California Reservoirs Fail to Fill Up After Weeks of Rain

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Most of California’s major reservoirs failed to reach full capacity after more than two weeks of rainstorms, according to the latest data from the state water department.

As of Jan. 23, among the 17 major reservoirs, only the smallest one—the Cachuma Reservoir northwest of Santa Barbara—was nearly full, at about 1.5 times its historical average level, according to the California Department of Water Resources.

The rest were partially filled, ranging from about 30 to 80 percent.

Seven of them were still below their historical average, including the 4.5 million acre-feet Shasta Reservoir—the largest in California, more than 23 times Cachuma’s capacity—at 55 percent.

Epoch Times Photo

Colin McCarthy, a weather news contributor and an atmospheric science student at the University of California–Davis, estimated about 32.6 trillion gallons, or more than 100 million acre-feet, of rainwater washed over the state as of Jan. 18 since the storms began in late December—using the Old Farmer’s Almanac, a guide to weather forecast and planting charts.

“Major drought relief,” he wrote on Twitter.

Water storage facilities statewide can hold 43 million acre-feet, according to the Public Policy Institute of California’s 2018 report (pdf). The state has not built any new reservoirs since 1978.

Aging Infrastructure and Pumping Restrictions

Kristi Diener, founder of the grassroots California Water for Food and People Movement—an advocacy group calling for water protection—told The Epoch Times if the reservoirs are full, they can provide enough to make five dry years survivable without additional rain.

“We just need them to fill them up once, and they couldn’t even do that,” she said.

In the Sacramento–San Joaquin Delta through which the majority of the state’s water flows, nearly 95 percent of the incoming rainwater has run to the Pacific Ocean, according to the U.S. Bureau of Reclamation.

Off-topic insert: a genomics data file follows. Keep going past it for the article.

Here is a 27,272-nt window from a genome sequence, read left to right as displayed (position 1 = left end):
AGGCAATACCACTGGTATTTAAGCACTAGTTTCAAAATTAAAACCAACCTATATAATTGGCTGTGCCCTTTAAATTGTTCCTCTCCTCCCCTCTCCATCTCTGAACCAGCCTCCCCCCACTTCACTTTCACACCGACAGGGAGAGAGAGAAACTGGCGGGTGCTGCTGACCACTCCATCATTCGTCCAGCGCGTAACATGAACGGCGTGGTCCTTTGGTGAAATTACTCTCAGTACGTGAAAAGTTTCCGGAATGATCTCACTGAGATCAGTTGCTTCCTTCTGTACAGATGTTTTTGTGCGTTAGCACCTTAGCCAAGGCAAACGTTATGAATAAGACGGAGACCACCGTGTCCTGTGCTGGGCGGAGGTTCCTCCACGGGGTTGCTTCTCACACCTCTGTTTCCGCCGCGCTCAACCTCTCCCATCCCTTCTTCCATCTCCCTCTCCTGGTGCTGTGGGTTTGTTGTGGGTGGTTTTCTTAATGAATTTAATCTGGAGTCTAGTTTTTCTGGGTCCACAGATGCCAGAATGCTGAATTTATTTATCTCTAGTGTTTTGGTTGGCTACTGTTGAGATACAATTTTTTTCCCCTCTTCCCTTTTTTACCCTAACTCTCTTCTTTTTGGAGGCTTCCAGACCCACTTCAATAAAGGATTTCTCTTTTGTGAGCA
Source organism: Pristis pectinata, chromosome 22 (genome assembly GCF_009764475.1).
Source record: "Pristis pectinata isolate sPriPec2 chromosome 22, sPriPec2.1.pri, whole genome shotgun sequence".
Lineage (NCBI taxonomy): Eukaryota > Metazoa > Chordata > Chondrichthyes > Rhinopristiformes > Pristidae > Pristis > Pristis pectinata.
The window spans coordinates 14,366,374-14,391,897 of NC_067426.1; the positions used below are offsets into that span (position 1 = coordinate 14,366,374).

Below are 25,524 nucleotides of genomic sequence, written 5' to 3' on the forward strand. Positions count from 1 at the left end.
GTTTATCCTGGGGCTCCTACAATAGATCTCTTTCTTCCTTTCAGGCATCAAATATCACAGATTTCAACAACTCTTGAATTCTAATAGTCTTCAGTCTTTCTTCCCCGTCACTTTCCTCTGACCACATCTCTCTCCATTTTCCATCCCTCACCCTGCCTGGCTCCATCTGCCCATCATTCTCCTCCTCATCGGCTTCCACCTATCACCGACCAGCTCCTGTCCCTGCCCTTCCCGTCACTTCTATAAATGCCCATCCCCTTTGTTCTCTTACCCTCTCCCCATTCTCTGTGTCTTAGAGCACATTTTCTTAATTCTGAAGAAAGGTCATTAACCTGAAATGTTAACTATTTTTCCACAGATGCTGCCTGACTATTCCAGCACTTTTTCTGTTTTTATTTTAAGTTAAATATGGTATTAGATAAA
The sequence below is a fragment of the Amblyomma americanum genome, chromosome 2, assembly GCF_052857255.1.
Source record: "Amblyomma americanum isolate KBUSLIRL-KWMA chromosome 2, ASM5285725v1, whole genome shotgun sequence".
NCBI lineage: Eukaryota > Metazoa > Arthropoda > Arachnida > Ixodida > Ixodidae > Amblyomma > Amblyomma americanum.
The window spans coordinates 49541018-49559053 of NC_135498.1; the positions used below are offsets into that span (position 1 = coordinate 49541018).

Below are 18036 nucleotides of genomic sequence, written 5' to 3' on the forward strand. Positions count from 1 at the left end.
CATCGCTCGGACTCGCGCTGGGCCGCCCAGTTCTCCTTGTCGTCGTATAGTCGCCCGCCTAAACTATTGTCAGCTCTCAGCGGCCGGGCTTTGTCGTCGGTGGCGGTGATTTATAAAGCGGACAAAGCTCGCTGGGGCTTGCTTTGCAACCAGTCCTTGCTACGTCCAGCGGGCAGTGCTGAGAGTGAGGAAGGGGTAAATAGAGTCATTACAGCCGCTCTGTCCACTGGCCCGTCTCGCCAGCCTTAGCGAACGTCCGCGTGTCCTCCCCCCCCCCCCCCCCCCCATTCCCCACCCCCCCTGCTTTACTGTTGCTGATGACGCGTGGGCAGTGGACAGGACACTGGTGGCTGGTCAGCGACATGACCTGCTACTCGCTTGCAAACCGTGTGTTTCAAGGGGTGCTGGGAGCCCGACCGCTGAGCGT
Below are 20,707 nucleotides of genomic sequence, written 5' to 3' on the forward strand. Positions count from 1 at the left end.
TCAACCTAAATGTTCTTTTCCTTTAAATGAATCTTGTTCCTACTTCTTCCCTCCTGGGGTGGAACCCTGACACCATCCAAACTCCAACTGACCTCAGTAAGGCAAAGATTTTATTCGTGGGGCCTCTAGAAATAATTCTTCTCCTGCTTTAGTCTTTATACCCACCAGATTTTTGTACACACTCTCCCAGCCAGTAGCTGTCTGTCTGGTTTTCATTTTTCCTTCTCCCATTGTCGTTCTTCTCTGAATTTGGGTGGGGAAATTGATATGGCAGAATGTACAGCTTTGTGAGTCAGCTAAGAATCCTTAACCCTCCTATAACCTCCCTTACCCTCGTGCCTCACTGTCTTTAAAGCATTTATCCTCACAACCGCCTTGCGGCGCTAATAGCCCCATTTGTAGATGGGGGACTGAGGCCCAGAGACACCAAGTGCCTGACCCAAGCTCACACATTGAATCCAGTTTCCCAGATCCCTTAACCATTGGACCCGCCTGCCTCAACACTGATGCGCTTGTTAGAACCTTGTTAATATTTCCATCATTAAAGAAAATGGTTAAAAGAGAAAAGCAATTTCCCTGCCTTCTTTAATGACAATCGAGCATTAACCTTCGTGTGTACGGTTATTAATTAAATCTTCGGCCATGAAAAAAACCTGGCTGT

flooded-agricultural-land
A home on agricultural land is seen amid flooding from the Salinas River in Salinas, Calif., on Jan. 13, 2023. (David Swanson/Reuters)

Two-thirds of California’s water originates in the Sierra Nevada Mountains and flows through the Delta, a large inland river delta and estuary in northern California.

A 444-mile aqueduct carries water to the San Joaquin Valley and southern California. The water is stored in reservoirs before being distributed to local communities.

However, the aging facilities make water transportation and storage inefficient, according to the state water department.

“The current infrastructure to move water through the Delta is outdated, vulnerable to earthquakes, and limits the export of water during these long, sustained winter storms,” department officials said on Twitter Jan. 16.

Also, under the drought emergency order put in place by Gov. Gavin Newsom last April for the third year in a row, the amount of water farmers can use in the Central Valley is restricted. Other factors include the preservation of the delta smelt fish under the Endangered Species Act, which limits agricultural water pumping.

Epoch Times Photo
In this file photo, a Delta smelt is shown at the University of California Davis Fish Conservation and Culture Lab in Byron, Calif., on July 15, 2015. (AP Photo/Rich Pedroncelli, file)

Farmers have to “watch their farmland die” if they can’t operate without violating the Sustainable Groundwater Management Act, passed in 2014 to preserve groundwater in the long run, said Diener.

“It’s a year’s supply of water for everybody in the state in two weeks gone, because they reduce the pumping,” she said.

As a result of the lost water, “families are going to be subject to water restrictions as they have been,” she added.

About a dozen lawmakers sent letters last week asking state and federal officials to relax pumping restrictions. They said the stormwater should have been pumped to reservoirs and aqueducts instead of being left to run to the ocean.





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